Last week we put up a picture of our laying hens moving into the hoop houses for the winter and someone asked why we did that; why not let them run outside all winter.
During this two week period, which is also when we're hosting our two-day checkouts for our next year's stewards (formerly interns), we're transitioning the farm to winter. My next couple of posts will be about this winter transition.
So today, the laying hens. They move from the pasture into the spacious hoop houses. The reason is comfort and health. Yes, when days are warm in the winter, they do enjoy being outside, but most days are not warm. Chickens developed in the tropics and love light and warmth.
We could give them a yard to run in, but in the winter grass isn't growing and nothing is decomposing in the soil so it can't handle manure and pathogen loads. It's one thing to have a little coop with half a dozen chickens in it and let them run out in a yard. It's quite another to have 4,000 and give them enough yard space to be meaningful.
I've seen many, many filthy dirt pathogen-laden yard runs in the winter. In the summer too, but winter is less forgiving. It would be wonderful to have portable hoop house accommodations in the winter, but that would require keeping feed lines of water thawed and driving around on soft, moist soil that would put ruts everywhere in the fields. No, not doing that.
Here is our protocol for winter:
1. Deep bedding. We start with 12-18 inches of wood chips. Of course, since we've grown vegetables in these hoop houses during the summer, they have all sorts of plants and vines and vegetative leftovers to eat and scratch into the bedding as well. Known as a carbonaceous diaper, this deep bedding composts slowly as the chickens scratch it around, injecting oxygen.
2. Composting deep bedding grows bugs throughout the winter. The hoop house also helps keeps the bedding warm.
3. We add whole small grains like wheat or barley on top of the bedding each day; the birds eat about 75 percent of it outright but the rest filters down into the deep bedding and sprouts in that warmth, offering fresh sprouts throughout the winter and incentivizing the chickens to scratch deeply into the bedding, which incorporates their manure better and stimulates oxygenation for good composting.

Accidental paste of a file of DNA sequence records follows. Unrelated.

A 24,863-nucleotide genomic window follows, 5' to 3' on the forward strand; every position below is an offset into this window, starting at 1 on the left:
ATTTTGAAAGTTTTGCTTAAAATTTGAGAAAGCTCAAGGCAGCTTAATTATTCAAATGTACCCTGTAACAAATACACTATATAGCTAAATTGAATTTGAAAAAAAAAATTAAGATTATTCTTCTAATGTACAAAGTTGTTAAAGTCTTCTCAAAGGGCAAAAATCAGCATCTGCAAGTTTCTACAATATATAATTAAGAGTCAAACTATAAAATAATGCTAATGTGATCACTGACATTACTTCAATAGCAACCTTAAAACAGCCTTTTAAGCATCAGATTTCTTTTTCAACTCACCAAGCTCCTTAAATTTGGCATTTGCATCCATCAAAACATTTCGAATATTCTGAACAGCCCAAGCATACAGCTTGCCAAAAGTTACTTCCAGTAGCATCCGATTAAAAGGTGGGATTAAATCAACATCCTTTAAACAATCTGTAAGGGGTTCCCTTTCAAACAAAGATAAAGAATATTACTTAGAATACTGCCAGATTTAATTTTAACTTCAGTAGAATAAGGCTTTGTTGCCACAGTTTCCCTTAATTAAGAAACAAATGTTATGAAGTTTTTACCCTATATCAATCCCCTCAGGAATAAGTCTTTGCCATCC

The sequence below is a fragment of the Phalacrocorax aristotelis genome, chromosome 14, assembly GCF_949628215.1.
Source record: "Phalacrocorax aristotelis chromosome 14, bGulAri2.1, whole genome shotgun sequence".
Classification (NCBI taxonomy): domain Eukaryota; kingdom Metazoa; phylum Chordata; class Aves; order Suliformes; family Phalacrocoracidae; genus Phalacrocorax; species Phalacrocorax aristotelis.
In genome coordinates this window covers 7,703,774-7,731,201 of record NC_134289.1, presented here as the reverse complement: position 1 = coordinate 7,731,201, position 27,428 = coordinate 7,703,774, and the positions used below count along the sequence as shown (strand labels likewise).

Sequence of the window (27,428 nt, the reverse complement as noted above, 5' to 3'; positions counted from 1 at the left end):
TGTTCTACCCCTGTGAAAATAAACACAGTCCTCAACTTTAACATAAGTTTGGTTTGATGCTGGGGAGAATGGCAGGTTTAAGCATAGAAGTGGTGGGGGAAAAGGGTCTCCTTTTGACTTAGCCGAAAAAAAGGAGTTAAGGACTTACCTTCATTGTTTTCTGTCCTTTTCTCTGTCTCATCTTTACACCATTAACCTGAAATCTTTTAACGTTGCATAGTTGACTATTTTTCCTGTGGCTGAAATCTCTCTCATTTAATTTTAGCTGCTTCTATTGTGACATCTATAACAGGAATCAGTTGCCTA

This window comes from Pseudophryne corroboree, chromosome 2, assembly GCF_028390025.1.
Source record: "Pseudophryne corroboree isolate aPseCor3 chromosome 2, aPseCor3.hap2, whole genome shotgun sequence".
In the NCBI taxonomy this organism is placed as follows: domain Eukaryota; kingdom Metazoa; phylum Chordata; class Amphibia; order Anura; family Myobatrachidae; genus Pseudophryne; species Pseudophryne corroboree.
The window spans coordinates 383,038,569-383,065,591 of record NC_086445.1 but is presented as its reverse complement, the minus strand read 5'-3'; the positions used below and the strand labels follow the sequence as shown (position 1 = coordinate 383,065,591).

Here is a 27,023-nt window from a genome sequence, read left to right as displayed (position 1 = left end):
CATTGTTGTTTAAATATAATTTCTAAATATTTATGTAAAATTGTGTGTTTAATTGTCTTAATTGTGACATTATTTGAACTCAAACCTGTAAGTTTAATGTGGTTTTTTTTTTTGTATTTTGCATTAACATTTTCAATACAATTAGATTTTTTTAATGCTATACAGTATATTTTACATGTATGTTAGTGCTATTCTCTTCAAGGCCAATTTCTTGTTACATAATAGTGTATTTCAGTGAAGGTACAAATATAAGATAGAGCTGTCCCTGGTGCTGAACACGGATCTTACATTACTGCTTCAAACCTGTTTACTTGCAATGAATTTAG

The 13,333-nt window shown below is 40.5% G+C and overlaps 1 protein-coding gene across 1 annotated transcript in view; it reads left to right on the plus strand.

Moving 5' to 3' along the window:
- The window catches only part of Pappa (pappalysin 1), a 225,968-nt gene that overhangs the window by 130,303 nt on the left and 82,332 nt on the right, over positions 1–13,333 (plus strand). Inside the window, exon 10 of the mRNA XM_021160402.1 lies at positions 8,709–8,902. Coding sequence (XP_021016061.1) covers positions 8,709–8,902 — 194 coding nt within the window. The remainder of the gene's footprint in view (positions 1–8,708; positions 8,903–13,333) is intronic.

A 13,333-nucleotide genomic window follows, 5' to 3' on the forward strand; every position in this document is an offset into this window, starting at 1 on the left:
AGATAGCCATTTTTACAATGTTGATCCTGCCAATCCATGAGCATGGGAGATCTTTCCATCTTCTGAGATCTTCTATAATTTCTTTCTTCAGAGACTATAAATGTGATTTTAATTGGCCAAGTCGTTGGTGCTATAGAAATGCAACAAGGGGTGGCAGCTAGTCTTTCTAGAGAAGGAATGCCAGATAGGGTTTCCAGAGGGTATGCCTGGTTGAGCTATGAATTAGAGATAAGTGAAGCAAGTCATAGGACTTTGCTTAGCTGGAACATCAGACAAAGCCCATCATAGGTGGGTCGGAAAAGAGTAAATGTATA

4. Hay racks filled with our highest quality second cutting hay (dehydrated grass) keeps the chickens eating green forage and gives them something enjoyable to do to keep them occupied. One of our apprentices last year, Ashleigh Nuce, ran extremely detailed experiments with controls on this idea and the results were so dramatic in egg production and yolk quality that hay feeding throughout the winter is our new protocol.
5. Even on the coldest day of the year, when the temperature is well below 0 F, these hoop houses are a comfortable 50-70 degrees. This keeps the birds warm and happy. At night they simply huddle together to stay warm but when they're awake during the day they're comfortable. That's a big deal.
6. Fresh meat. Old timers in our area always said that one of the first chores for farm boys years ago was to trap or shoot a possum, raccoon, squirrel or something, cut it open, and toss it into the chickens in the winter when the birds didn't have grasshoppers and crickets to eat. Chickens are omnivores and thrive on fresh animal protein of some sort--worms, bugs, insects. So a carcass once a week helps satisfy this dietary need. We adhere to this historic activity by tossing in deer carcasses and rodents throughout the winter. This keeps the birds healthy; they pick off every morsel. They don't need a lot, but they certainly thrive with some.
7. We catch the chickens, put them in crates, and either bring them in or out. Doing this after dark, when the chickens are sleeping, is easier on us and the birds.
We're as happy bringing the birds into the hoop houses for winter as we are taking them out in the spring. Both transitions are exciting, expectant, and expedient for the birds' health and performance. We do not put lights on them like many do, preferring to let them go through their natural rest cycle and molt through declining day length. But once Dec. 21 happens, everything changes as they respond to increasing day length. Around Polyface, we live for Dec. 21, the shortest day. And so do the laying hens.
Would you like to be a hen at Polyface?